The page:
Bob Cook's Port Road Railway

June 4th, 2016

Slide Show by Thomas Gaffuri

Slide Show by Marshall Abrams


    It’s been many years since I last saw Bob Cook’s PRR based HO scale railroad. I had been able to follow its construction, going back more than three decades to the 1980’s, because we are both long time members of the NVMR; the club would usually hold its annual business meeting off site, and on occasion it would be at Bob’s house where we would have the opportunity to observe the progress he had made. Additionally, The Potomac Division had not toured it for 10 years, so I expected to see many changes, and I was not disappointed. The only thing unchanged from my last visit was the chair suspended from the ceiling in the middle of the room.

    Most of the better model railroads we see are based on either our personal experiences with real railroads or one that we’ve taken the time to research; I doubt that all of those beautifully done Colorado narrow gauged layouts were built by modelers that were from that region. Bob, however, is a native of Pennsylvania and quite familiar with the PRR back in its glory days, prior to the Conrail years and its eventual break up into NS and CSX components, when it truly might have been, as claimed by its public relations department, “The Standard of the World”, and has tried to recreate some of the grandeur of that long ago era. The layout is a transition period setting that showcases the normally freight only electrified line of the PRR along the Susquehanna River (minus the catenary) from Harrisburg southeast to Perryville, a.k.a. the “Port Road”. The railroad design is an inverted “U” shape; each leg is about 20’ long with a loop at the end. One leg has a substantial switching and storage yard in the center; the other has locomotive storage facilities and a turntable. At the top of the “U” is a branch about 25’ long that runs at a right angle along the back wall to a loop at the end of the room and represents the line along the Susquehanna River. Construction is modified “Z” girder and the scenery, done with strips of paper towel dipped in plaster or crumpled newspaper placed over screen wire, is pretty much completed on one of the legs and the longer river section which also features a stone arch bridge similar to one that I recall seeing once in Columbia, PA; the other branch of the “U” has some grass applied in spots, but much of the scenery there is incomplete. Motive power is provided with Pennsy steam, first generation diesels, and electrics, and a supplemental leased Reading unit. Although the original five cab system is still in place, operations now are now carried out with Digitrax DCC cabs. One to four engineers use a computer generated car order system that specifies 48 cars in 10 separate trains serving up to 29 sites. Although it’s intended to run point to point during operating sessions, it’s also possible to run continuously to simulate greater traveling distances, a feature that Bob sometimes takes advantage of when he’s working on projects by himself.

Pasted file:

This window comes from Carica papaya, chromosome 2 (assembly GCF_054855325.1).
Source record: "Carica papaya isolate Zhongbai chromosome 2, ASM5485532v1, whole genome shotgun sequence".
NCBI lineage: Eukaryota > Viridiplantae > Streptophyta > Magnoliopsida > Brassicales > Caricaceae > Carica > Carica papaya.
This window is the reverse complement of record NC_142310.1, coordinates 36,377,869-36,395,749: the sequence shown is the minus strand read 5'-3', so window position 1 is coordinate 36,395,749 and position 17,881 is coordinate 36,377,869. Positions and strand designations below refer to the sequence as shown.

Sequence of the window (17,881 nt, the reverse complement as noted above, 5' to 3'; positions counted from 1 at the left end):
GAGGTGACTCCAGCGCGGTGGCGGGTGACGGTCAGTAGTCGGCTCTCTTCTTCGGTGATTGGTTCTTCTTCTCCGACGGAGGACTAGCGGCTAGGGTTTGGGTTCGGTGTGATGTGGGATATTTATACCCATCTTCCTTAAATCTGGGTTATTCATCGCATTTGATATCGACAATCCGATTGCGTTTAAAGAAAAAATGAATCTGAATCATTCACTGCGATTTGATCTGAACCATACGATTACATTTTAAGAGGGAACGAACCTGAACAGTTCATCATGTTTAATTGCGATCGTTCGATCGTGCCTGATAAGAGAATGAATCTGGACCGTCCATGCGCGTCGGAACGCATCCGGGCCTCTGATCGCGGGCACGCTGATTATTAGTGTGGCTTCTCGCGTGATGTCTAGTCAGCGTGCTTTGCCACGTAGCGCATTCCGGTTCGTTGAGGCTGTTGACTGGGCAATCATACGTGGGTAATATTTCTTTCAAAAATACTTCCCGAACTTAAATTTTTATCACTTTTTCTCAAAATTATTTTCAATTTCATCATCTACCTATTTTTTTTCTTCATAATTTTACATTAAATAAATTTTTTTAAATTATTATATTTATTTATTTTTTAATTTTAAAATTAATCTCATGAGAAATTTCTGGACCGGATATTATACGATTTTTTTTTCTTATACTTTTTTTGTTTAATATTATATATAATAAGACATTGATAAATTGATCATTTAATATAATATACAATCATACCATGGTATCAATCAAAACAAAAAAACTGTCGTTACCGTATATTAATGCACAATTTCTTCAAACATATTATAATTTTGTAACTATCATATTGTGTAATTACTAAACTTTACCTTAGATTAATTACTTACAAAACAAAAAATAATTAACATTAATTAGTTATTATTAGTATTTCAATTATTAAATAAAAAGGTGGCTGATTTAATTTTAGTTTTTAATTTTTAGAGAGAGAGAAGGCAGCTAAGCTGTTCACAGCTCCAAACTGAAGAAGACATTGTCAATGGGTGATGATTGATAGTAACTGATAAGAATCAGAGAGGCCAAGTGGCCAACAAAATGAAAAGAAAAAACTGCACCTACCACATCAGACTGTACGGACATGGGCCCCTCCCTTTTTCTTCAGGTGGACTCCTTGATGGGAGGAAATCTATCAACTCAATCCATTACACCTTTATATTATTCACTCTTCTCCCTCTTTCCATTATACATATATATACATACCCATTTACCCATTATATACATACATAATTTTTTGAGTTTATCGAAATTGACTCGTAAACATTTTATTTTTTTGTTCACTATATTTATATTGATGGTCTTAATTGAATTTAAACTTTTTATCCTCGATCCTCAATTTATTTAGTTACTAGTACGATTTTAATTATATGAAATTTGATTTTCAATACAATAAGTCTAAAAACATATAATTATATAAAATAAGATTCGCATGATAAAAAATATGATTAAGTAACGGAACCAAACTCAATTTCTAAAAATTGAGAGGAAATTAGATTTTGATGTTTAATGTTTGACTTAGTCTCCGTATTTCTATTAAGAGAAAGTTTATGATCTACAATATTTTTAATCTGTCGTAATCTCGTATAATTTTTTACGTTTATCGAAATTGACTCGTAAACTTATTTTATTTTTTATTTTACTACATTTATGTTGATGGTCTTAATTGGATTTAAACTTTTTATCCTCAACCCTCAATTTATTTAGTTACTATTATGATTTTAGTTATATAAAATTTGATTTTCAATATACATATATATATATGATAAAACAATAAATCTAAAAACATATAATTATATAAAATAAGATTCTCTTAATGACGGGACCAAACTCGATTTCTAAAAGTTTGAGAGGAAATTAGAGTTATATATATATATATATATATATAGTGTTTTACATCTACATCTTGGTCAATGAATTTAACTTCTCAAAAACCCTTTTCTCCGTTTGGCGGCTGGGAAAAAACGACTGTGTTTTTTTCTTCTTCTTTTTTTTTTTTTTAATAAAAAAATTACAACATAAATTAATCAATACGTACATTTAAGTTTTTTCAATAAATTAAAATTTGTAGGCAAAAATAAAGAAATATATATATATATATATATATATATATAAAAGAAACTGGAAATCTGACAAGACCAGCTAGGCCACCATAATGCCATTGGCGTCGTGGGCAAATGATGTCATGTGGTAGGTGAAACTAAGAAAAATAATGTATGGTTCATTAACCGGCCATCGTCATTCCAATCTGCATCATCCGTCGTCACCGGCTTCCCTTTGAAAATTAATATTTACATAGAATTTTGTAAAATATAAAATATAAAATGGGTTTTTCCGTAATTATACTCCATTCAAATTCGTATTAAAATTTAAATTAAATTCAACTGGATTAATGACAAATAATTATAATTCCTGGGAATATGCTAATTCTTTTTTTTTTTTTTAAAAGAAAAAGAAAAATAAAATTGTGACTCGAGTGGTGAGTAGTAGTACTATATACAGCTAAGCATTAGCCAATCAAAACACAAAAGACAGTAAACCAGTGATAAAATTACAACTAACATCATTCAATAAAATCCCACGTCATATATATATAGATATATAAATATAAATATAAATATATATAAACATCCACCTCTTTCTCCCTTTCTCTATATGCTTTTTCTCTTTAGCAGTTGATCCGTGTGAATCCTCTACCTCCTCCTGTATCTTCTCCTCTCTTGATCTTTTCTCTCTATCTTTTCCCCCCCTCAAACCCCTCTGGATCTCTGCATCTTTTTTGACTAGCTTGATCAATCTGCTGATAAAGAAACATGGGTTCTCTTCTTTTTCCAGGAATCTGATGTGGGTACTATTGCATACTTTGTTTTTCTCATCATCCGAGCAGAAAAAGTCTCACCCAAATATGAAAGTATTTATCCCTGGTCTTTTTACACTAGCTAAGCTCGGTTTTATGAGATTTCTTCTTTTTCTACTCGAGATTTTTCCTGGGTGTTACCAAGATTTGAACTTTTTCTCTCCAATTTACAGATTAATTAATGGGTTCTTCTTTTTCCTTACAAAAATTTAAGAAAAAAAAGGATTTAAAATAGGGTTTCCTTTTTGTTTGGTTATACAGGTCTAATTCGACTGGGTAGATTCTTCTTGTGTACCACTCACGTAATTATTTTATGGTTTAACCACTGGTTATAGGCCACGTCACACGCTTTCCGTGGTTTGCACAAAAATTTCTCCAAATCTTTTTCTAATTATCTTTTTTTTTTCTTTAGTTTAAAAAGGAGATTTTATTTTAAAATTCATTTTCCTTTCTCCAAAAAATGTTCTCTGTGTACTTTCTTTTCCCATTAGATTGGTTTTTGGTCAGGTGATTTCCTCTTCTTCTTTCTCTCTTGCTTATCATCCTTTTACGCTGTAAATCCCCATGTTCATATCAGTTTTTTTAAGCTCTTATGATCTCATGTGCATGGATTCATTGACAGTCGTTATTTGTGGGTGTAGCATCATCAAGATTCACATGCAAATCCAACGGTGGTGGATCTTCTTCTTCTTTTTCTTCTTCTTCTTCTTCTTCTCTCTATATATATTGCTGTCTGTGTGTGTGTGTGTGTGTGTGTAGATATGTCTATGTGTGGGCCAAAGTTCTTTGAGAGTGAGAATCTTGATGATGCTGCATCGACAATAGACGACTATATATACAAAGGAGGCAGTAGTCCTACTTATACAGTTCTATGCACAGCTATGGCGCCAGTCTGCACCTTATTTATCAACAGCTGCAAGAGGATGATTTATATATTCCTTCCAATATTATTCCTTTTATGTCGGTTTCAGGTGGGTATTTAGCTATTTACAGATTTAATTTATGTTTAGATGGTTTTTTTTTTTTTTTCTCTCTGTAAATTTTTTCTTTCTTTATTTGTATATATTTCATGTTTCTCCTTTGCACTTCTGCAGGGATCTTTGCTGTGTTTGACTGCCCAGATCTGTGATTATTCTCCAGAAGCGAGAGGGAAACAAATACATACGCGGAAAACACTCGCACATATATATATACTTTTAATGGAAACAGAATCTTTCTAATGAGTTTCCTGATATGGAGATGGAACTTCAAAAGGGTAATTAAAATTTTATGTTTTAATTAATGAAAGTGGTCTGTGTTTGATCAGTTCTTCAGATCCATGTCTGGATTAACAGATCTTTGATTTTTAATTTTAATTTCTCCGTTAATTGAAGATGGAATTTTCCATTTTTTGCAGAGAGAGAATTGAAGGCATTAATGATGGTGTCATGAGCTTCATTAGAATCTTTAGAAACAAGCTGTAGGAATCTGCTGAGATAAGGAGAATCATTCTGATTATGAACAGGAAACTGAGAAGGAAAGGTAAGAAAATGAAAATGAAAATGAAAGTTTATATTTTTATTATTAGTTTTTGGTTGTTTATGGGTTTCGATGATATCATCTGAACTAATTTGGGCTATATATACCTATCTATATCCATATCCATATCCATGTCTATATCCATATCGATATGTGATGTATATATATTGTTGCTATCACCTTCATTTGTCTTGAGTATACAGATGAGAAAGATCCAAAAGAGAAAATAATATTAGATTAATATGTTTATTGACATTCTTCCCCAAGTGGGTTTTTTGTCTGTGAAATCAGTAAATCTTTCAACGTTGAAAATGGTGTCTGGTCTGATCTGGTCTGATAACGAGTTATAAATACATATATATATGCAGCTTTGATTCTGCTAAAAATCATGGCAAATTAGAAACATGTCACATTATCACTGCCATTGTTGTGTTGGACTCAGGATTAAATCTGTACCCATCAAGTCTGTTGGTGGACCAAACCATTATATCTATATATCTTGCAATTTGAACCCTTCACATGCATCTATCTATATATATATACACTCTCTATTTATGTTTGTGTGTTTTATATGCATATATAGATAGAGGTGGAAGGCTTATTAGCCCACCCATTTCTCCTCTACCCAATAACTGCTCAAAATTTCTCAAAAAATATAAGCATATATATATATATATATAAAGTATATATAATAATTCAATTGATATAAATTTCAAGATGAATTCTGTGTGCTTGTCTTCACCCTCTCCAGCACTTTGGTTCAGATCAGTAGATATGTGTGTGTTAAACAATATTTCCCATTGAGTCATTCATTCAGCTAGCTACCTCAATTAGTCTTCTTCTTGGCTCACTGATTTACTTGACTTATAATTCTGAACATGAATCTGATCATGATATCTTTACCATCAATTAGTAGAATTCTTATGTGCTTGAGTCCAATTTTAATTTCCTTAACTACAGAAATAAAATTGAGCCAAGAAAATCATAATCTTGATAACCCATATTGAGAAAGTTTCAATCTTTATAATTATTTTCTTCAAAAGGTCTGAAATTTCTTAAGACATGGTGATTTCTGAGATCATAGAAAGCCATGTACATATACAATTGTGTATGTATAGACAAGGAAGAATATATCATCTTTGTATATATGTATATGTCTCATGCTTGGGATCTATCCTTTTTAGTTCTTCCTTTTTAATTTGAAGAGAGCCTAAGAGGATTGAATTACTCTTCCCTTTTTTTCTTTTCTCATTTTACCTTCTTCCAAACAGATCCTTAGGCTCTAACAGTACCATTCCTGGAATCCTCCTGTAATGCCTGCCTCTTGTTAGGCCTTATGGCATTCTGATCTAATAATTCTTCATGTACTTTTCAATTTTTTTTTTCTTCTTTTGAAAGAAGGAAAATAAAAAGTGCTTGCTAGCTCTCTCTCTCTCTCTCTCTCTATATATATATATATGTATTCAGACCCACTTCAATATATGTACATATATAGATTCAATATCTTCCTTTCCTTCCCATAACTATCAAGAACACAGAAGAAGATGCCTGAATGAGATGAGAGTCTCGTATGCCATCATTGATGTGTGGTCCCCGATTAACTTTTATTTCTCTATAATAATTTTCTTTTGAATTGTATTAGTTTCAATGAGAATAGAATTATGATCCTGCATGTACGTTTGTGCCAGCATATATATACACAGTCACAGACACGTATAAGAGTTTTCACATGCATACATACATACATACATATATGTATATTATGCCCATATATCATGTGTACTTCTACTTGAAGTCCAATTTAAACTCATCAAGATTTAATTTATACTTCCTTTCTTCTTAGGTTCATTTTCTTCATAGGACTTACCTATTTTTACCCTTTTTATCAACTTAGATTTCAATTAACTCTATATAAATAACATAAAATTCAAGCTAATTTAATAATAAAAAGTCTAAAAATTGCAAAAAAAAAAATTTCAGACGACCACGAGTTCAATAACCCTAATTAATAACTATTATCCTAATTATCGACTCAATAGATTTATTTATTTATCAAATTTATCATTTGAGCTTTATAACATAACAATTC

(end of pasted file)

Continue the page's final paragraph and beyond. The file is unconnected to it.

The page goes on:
Certain images say “Pennsy” whenever you see them: A pre-war K-4 with a string of P-70 coaches for example, or double headed M1as on long a coal train assisted by a pair of 2-10-0’s pushing an N5c Caboose in the distance.  Bob’s contribution to those images this day was a GG1 in Brunswick Green with five gold stripes (a BLI sound equipped model) pulling 14 Rivarossi Broadway Limited lightweight cars in the post-war tuscan red livery complete with the square end observation Mountain View at the rear with a lighted tail sign. He has included many of the small industries and agricultural enterprises for use in operations that were every bit as much a part of the “Standard of the World” as were the coal mines and steel mills to the west, a part no doubt more familiar to many of us from around here if we’ve had the opportunity to visit the Lancaster area and the rolling Pennsylvania Dutch countryside surrounding it. There was also a display case on the wall containing more PRR and Reading equipment, and a sizeable contingent of the Southern motive power that Bob runs on the Western North Carolina, the Northern Virginia Club’s layout that follows the original Southern Railroad from Salisbury through the Carolina mountains to Ashville and was the subject of an article in the February 2016 Model Railroader.  

    There are distinct advantages to modeling open areas; the details are easier to see and probably easier to do. Additionally, those areas are more reachable for maintenance purposes; it’s just easier to get the trains back on the track if and when things go south. I know this because my own experiences have convinced me that when things do go wrong, they will inevitably happen at some hidden or inaccessible site and Bob has either eliminated or minimized most of them, something best done during the original design and construction rather than trying to retrofit it later on, an idea to keep in mind for any future layouts.                                                                   
Bob Rosenberg